“On May 27, NASA will once again launch American astronauts on American rockets from American soil!” NASA Administrator Jim Bridenstine posted April 17 on Twitter.
Learn more about the mission: https://t.co/z6aPUkUJ37
— Jim Bridenstine (@JimBridenstine) April 17, 2020
NASA astronauts Robert Behnken, 48, and Douglas Hurley, 52, will fly aboard SpaceX’s Crew Dragon spacecraft to the International Space Station for an “extended stay,” the agency announced.
The spacecraft is scheduled to lift off atop SpaceX’s Falcon 9 rocket from Launch Complex 39A in Florida—the same Kennedy Space Center launchpad that was used by the shuttle Atlantis in July 2011, which was the final mission of the space shuttle program.
Hurley was a pilot on that last shuttle mission. He’ll serve as the spacecraft commander in the upcoming mission.
Astronauts have not launched into orbit from the United States since NASA’s space shuttle program was retired in 2011. Since then, the United States has been paying Russia to carry astronauts to the space station, while private companies such as SpaceX have been developing space travel and related technologies.
Elon Musk’s SpaceX in 2012 became the first private company to transport cargo to the space station. At the time, SpaceX said it could transport an astronaut to the Space Station for $20 million compared to $70 million for a trip on Russia’s Soyuz spacecraft, The Guardian reported.
Only Russia, followed by the United States, then China, have launched humans into orbit since 1961. The latest mission, should all go to plan, would make SpaceX, which was founded 18 years ago, the first private company to do so.
The latest mission is called “Demo-2” because it’s the second time that SpaceX is launching its Crew Dragon spacecraft to the ISS.
If all goes as planned, the mission will be the final test flight for the Crew Dragon before NASA certifies the craft for the agency’s Commercial Crew Program, a public-private initiative for regular manned flights to the space station.
“This certification and regular operation of Crew Dragon will enable NASA to continue the important research and technology investigations taking place onboard the station, which benefits people on Earth and lays the groundwork for future exploration of the Moon and Mars starting with the agency’s Artemis program, which will land the first woman and the next man on the lunar surface in 2024,” NASA said on its website.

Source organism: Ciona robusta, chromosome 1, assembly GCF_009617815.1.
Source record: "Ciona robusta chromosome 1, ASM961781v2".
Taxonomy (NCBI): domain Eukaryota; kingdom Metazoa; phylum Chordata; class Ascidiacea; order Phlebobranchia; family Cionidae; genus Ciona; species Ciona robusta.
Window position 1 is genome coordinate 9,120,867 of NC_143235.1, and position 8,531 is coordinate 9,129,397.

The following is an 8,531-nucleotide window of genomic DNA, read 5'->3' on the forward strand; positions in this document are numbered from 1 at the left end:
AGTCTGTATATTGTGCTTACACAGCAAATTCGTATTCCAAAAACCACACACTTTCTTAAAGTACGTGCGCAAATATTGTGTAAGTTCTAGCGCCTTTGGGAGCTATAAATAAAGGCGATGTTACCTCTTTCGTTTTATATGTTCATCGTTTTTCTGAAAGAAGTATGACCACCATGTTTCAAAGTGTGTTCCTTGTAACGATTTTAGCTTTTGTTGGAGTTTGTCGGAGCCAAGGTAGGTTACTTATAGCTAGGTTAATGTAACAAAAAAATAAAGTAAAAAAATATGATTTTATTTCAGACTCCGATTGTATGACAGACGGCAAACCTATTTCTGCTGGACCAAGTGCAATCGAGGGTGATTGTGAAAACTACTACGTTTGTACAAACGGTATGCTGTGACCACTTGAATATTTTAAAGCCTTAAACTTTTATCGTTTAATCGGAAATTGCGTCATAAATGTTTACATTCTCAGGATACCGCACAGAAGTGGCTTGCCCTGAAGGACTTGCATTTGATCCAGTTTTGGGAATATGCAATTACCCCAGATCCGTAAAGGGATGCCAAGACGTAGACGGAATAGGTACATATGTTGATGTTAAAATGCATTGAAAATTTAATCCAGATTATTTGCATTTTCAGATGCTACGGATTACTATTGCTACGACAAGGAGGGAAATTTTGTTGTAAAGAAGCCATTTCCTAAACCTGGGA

Boeing, a SpaceX competitor, has been developing its Starliner capsule, also under NASA’s commercial crew program. The company in December 2019 aborted its test flight after the Starliner capsule failed to reach the space station.
NASA is reviewing how long Behnken and Hurley need to stay aboard the space station to ensure a continuous presence by U.S. astronauts on the station. The time frame could range from a week, as originally planned, to up to six months.
Timelines for the crew program have been pushed back by years; the first crew launch was originally slated for early 2017.
The development delays with Crew Dragon and Boeing’s Starliner have forced NASA to buy more crew seats from Russia’s space agency. NASA is in the process of buying another seat on a Russian rocket. Russian Soyuz capsules have been the sole means of crew transportation to and from the space station since 2011.
SpaceX has been using Falcon 9 rockets to launch cargo to the space station in the company’s original Dragon capsules since 2012. NASA turned to private companies for deliveries once the shuttle program ended.
Reuters and The Associated Press contributed to this report.